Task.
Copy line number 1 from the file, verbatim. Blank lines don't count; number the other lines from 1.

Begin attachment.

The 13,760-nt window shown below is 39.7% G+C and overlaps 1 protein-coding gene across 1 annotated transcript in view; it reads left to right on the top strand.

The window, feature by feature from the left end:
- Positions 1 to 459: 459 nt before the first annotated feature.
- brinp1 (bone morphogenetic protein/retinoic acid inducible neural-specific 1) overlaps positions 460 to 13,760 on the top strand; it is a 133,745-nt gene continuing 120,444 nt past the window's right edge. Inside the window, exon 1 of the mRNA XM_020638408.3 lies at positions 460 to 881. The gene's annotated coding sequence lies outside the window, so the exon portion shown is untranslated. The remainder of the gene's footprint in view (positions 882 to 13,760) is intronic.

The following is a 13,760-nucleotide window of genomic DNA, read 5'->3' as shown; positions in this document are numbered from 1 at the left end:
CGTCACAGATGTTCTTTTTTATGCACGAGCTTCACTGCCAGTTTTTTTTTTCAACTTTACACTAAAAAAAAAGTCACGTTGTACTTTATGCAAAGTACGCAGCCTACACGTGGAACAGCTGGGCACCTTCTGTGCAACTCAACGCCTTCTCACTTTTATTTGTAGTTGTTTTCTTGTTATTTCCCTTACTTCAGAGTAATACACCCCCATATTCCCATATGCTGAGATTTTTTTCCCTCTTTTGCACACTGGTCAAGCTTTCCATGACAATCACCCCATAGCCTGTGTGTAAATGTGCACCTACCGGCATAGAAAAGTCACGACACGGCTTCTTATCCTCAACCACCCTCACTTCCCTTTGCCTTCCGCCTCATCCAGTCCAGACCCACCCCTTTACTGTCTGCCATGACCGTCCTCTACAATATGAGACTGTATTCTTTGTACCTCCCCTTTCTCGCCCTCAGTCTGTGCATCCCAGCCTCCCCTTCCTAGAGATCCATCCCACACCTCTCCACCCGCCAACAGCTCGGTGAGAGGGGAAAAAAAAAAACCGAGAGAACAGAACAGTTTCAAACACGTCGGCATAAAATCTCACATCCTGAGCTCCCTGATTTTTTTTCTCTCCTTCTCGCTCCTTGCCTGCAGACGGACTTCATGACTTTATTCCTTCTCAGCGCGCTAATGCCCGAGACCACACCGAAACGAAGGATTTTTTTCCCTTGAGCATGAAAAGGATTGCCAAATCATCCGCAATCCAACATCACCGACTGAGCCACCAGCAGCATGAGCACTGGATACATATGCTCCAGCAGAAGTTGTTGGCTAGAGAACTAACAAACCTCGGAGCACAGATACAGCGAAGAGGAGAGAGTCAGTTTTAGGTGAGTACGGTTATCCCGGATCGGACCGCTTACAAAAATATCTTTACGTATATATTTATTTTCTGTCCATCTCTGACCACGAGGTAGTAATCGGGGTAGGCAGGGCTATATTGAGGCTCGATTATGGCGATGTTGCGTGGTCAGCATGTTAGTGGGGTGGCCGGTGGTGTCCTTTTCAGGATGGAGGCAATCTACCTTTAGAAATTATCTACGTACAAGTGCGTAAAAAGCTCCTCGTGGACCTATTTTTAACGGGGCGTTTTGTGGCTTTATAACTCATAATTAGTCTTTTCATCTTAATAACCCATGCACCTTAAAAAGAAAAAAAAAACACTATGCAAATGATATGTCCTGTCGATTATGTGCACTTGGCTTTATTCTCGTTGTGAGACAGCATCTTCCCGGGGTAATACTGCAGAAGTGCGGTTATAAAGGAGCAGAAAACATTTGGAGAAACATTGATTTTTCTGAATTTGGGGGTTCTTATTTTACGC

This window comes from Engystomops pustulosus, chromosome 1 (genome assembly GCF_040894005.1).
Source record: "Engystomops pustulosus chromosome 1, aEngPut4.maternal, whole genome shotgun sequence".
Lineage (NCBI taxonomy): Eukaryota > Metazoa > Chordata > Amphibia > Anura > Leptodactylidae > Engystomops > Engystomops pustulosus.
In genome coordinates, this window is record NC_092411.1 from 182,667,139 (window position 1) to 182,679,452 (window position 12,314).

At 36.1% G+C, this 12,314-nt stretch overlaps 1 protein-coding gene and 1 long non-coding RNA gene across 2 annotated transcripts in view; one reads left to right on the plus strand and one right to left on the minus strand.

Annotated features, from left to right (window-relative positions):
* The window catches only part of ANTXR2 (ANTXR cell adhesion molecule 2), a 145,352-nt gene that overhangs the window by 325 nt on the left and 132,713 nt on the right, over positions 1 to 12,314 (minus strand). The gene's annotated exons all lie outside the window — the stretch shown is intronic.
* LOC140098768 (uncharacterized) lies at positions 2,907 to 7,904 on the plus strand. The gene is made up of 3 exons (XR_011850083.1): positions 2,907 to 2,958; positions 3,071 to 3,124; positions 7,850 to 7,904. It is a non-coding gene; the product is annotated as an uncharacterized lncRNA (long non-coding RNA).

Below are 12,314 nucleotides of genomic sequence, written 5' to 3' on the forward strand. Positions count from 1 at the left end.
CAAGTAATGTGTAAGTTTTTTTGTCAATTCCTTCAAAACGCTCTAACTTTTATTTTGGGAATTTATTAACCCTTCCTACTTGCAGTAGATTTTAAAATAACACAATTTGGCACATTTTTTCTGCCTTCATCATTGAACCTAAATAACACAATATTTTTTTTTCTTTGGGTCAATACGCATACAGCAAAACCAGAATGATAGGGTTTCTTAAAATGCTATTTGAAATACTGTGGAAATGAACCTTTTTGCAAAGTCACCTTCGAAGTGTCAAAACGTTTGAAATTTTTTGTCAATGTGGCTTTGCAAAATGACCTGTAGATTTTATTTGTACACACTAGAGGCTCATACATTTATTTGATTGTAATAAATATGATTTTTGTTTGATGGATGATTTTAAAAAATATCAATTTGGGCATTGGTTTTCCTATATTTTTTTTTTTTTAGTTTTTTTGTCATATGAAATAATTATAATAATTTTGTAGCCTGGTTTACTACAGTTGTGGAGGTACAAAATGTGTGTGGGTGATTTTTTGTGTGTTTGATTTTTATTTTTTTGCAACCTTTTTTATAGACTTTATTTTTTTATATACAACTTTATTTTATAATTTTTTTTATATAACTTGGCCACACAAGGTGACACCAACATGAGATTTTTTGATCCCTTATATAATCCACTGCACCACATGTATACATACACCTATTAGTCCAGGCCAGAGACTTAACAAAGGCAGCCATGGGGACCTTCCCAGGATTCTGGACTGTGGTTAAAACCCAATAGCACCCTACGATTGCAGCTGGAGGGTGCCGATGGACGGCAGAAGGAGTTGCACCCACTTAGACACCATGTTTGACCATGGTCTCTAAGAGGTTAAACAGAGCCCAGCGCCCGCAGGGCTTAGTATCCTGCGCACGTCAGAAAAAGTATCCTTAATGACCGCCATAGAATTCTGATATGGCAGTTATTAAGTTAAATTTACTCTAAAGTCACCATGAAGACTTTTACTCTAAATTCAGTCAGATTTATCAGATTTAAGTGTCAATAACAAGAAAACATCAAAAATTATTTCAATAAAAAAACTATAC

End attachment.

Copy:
The 13,760-nt window shown below is 39.7% G+C and overlaps 1 protein-coding gene across 1 annotated transcript in view; it reads left to right on the top strand.